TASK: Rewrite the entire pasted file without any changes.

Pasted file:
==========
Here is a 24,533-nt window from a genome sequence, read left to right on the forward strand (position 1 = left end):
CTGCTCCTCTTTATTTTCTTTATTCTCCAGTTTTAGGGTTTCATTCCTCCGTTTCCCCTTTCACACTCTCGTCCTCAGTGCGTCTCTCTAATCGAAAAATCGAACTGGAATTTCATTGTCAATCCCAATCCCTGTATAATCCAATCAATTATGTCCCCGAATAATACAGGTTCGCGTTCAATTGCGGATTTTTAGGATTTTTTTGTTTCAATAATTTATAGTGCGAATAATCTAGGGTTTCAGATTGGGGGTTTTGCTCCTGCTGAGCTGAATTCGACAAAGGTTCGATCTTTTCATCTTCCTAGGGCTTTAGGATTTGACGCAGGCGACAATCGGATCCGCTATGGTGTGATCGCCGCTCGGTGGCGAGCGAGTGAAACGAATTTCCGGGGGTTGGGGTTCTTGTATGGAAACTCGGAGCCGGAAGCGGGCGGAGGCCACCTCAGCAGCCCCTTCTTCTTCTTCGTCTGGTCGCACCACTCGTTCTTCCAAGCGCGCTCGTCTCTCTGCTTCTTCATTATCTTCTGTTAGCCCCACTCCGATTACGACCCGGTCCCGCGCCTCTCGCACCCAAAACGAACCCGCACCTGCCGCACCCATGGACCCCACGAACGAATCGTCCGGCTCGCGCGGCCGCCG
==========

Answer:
Here is a 24,533-nt window from a genome sequence, read left to right on the forward strand (position 1 = left end):
CTGCTCCTCTTTATTTTCTTTATTCTCCAGTTTTAGGGTTTCATTCCTCCGTTTCCCCTTTCACACTCTCGTCCTCAGTGCGTCTCTCTAATCGAAAAATCGAACTGGAATTTCATTGTCAATCCCAATCCCTGTATAATCCAATCAATTATGTCCCCGAATAATACAGGTTCGCGTTCAATTGCGGATTTTTAGGATTTTTTTGTTTCAATAATTTATAGTGCGAATAATCTAGGGTTTCAGATTGGGGGTTTTGCTCCTGCTGAGCTGAATTCGACAAAGGTTCGATCTTTTCATCTTCCTAGGGCTTTAGGATTTGACGCAGGCGACAATCGGATCCGCTATGGTGTGATCGCCGCTCGGTGGCGAGCGAGTGAAACGAATTTCCGGGGGTTGGGGTTCTTGTATGGAAACTCGGAGCCGGAAGCGGGCGGAGGCCACCTCAGCAGCCCCTTCTTCTTCTTCGTCTGGTCGCACCACTCGTTCTTCCAAGCGCGCTCGTCTCTCTGCTTCTTCATTATCTTCTGTTAGCCCCACTCCGATTACGACCCGGTCCCGCGCCTCTCGCACCCAAAACGAACCCGCACCTGCCGCACCCATGGACCCCACGAACGAATCGTCCGGCTCGCGCGGCCGCCG